Press "Enter" to skip to content

Large Hadron Collider Reveals Secret of Antimatter Creation in Cosmic Collisions

A proton–proton collision event recorded by the LHCb detector, showing the track followed by an antiproton formed in the collision. Credit: CERN

Recently at the Quark Matter conference and before that at the Rencontres de Moriond conference, the Large Hadron Collider beauty (LHCb) collaboration presented an analysis of particle collisions at the Large Hadron Collider (LHC) that may help determine whether or not any antimatter seen by experiments in space originates from the dark matter that holds galaxies such as the Milky WayThe Milky Way is the galaxy that contains the Earth, and is named for its appearance from Earth. It is a barred spiral galaxy that contains an estimated 100-400 billion stars and has a diameter between 150,000 and 200,000 light-years.” data-gt-translate-attributes=”[{“attribute”:”data-cmtooltip”, “format”:”html”}]”>Milky Way together.

Space-based experiments such as the Alpha Magnetic Spectrometer (AMS), which was assembled at CERNEstablished in 1954 and headquartered in Geneva, Switzerland, CERN is a European research organization that operates the Large Hadron Collider, the largest particle physics laboratory in the world. Its full name is the European Organization for Nuclear Research (French: Organisation européenne pour la recherche nucléaire) and the CERN acronym comes from the French Conseil Européen pour la Recherche Nucléaire.” data-gt-translate-attributes=”[{“attribute”:”data-cmtooltip”, “format”:”html”}]”>CERN and is installed on the International Space Station (ISS), have detected the fraction of antiprotons, the antimatter counterparts of protons, in high-energy particles called cosmic rays. These antiprotons could be formed when dark-matter particles collide with each other, but they could also be createdin other instances, such as when protons collide with atomic nuclei in the interstellar medium, which is primarily composed of hydrogen and helium.

[embedded content]
LHCb reveals secret of antimatter creation in cosmic collisions. The finding may help find out whether or not any antimatter seen by experiments in space originates from dark matter. Credit: CERN

To find out whether or not any of these antiprotons originate from dark matter, physicists therefore have to estimate how often antiprotons are produced in collisions between protons and hydrogen as well as between protons and helium. While some measurements of the first have been made, and LHCb reported in 2017 the first-ever measurement of the second, that LHCb measurement involved only prompt antiproton production – that is, antiprotons produced right at the place where the collisions took place.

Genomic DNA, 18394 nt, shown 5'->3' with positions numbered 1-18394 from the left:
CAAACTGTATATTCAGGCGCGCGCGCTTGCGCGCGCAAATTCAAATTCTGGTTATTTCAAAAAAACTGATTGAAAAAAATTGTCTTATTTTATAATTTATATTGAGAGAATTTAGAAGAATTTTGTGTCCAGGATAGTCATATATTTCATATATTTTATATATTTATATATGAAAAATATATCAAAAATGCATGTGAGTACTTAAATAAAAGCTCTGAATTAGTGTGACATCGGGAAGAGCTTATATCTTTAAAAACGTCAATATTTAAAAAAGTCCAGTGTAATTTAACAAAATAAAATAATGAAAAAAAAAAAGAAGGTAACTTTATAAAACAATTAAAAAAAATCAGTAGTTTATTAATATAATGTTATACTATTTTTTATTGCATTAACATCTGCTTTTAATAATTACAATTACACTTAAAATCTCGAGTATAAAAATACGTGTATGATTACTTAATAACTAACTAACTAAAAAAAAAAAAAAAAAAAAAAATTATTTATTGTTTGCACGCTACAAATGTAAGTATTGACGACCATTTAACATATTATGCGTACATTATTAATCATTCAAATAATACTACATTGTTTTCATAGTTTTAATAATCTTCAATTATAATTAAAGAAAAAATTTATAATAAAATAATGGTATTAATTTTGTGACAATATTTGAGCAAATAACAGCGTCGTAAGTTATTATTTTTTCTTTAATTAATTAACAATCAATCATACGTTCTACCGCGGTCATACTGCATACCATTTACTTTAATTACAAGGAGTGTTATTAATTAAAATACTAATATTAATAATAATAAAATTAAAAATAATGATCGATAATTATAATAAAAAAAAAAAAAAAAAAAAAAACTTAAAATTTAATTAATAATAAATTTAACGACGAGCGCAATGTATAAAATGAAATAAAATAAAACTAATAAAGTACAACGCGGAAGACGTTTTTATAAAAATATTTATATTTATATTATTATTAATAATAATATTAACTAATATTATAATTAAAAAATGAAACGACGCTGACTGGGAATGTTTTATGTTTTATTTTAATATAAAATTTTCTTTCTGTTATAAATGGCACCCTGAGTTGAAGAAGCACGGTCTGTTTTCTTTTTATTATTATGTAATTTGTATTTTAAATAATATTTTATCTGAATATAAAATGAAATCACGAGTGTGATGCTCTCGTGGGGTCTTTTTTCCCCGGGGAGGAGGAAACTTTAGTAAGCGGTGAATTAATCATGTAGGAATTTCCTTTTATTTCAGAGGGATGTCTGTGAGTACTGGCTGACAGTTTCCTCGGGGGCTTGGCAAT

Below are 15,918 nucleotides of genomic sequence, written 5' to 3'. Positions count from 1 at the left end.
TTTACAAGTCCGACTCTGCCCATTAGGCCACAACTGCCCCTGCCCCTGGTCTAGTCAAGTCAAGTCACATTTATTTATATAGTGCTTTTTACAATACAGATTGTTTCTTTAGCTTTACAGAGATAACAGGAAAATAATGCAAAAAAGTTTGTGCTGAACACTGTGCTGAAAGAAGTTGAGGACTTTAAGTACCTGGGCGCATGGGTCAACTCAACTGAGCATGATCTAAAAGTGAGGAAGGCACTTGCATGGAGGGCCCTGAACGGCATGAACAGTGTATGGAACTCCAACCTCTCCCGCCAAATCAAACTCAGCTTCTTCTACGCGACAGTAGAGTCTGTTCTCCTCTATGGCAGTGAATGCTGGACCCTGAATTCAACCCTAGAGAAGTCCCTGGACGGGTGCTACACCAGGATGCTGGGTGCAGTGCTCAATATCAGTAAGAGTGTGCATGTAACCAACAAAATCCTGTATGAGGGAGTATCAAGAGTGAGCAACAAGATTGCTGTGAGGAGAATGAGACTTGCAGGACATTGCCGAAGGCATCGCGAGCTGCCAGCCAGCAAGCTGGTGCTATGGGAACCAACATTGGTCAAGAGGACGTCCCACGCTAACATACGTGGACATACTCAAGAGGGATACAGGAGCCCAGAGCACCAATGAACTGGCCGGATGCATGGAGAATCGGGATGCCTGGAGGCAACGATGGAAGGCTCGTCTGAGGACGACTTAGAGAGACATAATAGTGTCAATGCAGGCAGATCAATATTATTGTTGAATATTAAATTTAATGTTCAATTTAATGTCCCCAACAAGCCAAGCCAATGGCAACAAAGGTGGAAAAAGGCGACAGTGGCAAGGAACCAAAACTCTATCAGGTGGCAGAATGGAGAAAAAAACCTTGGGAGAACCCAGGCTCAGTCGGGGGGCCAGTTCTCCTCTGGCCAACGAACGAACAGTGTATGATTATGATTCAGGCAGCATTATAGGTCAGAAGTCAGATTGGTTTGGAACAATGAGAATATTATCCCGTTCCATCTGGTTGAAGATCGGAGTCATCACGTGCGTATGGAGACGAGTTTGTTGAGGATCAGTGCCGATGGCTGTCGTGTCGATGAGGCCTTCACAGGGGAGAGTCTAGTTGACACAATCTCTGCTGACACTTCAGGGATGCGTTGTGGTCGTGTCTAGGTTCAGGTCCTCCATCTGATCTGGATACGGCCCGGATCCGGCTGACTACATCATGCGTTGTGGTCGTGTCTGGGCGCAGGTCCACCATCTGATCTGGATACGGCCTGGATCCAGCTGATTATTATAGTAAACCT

The LHCb experiment at CERN. Credit: CERN

In their new study, the LHCb team looked also for antiprotons produced at some distance from the collision point, through the transformation, or “decay,” of particles called antihyperons into antiprotons. To make this new measurement and the previous one, the LHCb researchers, who usually use data from proton–proton collisions for their investigations, instead used data from proton–helium collisions obtained by injecting helium gas into the point where the two LHC proton beams would normally collide.

By analyzing a sample of some 34 million proton–helium collisions and measuring the ratio of the production rate of antiprotons from antihyperon decays to that of prompt antiprotons, the LHCb researchers found that, at the collision energy scale of their measurement, the antiprotons produced via antihyperon decays contribute much more to the total antiproton production rate than the amount predicted by most models of antiproton production in proton–nucleus collisions.

LHCb experiment cavern at LHC. Credit: CERN

“This result complements our previous measurement of prompt antiproton production, and it will improve the predictions of the models,” says LHCb spokesperson Chris Parkes. “This improvement may in turn help space-based experiments find evidence of dark matter.”

“Our technique of injecting gas into the LHCb collision point was originally conceived to measure the size of the proton beams,” says LHCb physics coordinator Niels Tuning. “It is really nice to see again that it also improves our knowledge of how often antimatter should be created in cosmic collisions between protons and atomic nuclei.”

Source: SciTechDaily